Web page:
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FCCPC to punish operators for non-compliance with NERC regulations

By Anthony Otaru, Abuja
07 July 2022   |   4:03 am
The Federal Competition and Consumer Protection Commission [FCCPC] has restated its commitment to punish offenders, especially operators that fail to comply with extant rules and regulations in the electricity industry without further delay.

The Federal Competition and Consumer Protection Commission [FCCPC] has restated its commitment to punish offenders, especially operators that fail to comply with extant rules and regulations in the electricity industry without further delay.

It observed that over the years, non-compliance with the Nigerian Electricity Regulatory Commission (NERC) orders, codes, regulations and standards of performance remains the bane of the industry.

The commission urged DISCOS to show more commitment to compliance with NERC regulations.

According to the commission, the move to punish offenders has become inevitable given consumers’ growing complaints of estimated billings, poor metering wrong connections and illegal disconnection, among others, that have denied them of enjoying regular power supply.

The FCCPC Executive Vice Chairman, Babatunde Irukera, gave the warning yesterday at a one-day electricity consumer complaint resolution platform held in Mararaba, Nasarawa State.

The one-day programme, organized by the FCCPC in partnership with MacArthur Foundation, drew stakeholders from Abuja Electricity Distribution Companies [AEDC], Nigerian Electricity Regulatory Commission [NERC] the Nigeria Electricity Management Services Agency [NEMSA] as well as selected electricity consumers in the area.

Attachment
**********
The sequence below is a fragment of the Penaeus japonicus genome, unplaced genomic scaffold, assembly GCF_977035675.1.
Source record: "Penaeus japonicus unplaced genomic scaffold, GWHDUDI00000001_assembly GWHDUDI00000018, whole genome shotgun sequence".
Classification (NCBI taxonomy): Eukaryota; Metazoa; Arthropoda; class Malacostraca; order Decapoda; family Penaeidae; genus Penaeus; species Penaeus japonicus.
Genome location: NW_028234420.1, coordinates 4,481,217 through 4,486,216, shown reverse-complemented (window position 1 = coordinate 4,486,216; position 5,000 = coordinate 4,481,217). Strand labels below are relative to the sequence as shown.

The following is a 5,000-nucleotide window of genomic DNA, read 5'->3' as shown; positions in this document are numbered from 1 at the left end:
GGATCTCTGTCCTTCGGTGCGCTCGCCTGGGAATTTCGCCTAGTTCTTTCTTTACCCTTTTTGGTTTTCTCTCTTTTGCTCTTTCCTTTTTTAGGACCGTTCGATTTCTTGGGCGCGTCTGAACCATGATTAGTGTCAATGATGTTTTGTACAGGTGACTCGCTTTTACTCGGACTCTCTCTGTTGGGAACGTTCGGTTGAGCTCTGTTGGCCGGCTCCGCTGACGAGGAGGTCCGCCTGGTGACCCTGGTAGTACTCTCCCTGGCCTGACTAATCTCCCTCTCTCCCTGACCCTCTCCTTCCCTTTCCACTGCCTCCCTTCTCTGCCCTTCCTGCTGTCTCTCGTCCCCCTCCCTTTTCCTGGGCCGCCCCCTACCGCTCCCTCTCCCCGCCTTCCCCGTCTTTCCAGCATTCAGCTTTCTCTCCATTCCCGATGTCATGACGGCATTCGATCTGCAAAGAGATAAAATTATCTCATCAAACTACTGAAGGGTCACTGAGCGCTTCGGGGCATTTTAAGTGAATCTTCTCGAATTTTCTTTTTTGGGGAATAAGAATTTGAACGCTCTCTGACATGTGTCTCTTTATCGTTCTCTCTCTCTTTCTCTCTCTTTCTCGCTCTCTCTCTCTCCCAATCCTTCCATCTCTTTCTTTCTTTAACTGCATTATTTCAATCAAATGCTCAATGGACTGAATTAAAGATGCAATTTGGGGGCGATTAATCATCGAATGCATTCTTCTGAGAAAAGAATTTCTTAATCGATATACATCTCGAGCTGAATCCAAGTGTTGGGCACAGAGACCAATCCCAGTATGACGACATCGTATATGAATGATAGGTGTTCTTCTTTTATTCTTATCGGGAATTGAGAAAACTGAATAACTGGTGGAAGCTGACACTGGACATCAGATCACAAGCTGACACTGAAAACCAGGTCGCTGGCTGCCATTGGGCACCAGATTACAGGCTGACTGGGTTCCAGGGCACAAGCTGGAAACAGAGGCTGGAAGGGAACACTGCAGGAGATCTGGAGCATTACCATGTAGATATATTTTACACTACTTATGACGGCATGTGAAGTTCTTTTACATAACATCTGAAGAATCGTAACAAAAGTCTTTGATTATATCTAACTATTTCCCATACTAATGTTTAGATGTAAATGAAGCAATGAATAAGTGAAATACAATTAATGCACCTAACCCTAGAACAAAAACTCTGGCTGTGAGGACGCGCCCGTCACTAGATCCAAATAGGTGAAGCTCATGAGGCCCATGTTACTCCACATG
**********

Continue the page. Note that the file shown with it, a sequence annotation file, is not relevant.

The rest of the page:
Irukera said: “This programme provides an opportunity for consumers and AEDC to resolve outstanding and emerging electricity consumer complaints under the supervision of regulators, we advise AEDC to ensure that all complaints brought here are fully resolved.”

He observed that though the commission had been working with NERC on some policies and regulations to assuage the challenges and pains being experienced by consumers, one of such measures is the capping of estimated bills.

Irukera, who was represented by FCCPC Executive Commissioner, Operations, Adamu Abdullahi, assured participants and customers that all their complaints would be addressed before the end of the event.

In his presentation, the AEDC Chief Marketing Officer in the area, Mr. Donald Etim, said: “Our aim here is to listen to our customers attentively in relating to your individual complaints and to let you know such genuine issues would be addressed without delay.’’ He charged the customers to, however, report issues of illegal connection of power, poor wiring of houses, use of poor conductors among other irregular customer behaviors.

A representative of the Association of Fish Sellers in Mararaba, who does not want his name to be mentioned, told The Guardian that the current hike in the prices of frozen fish and chicken in the market could be attributed to lack of electricity to power their cold rooms.

Another consumer, Timothy Oyedeji also complained that despite paying for a meter, he discovered that the one given by AEDC staff was fake.

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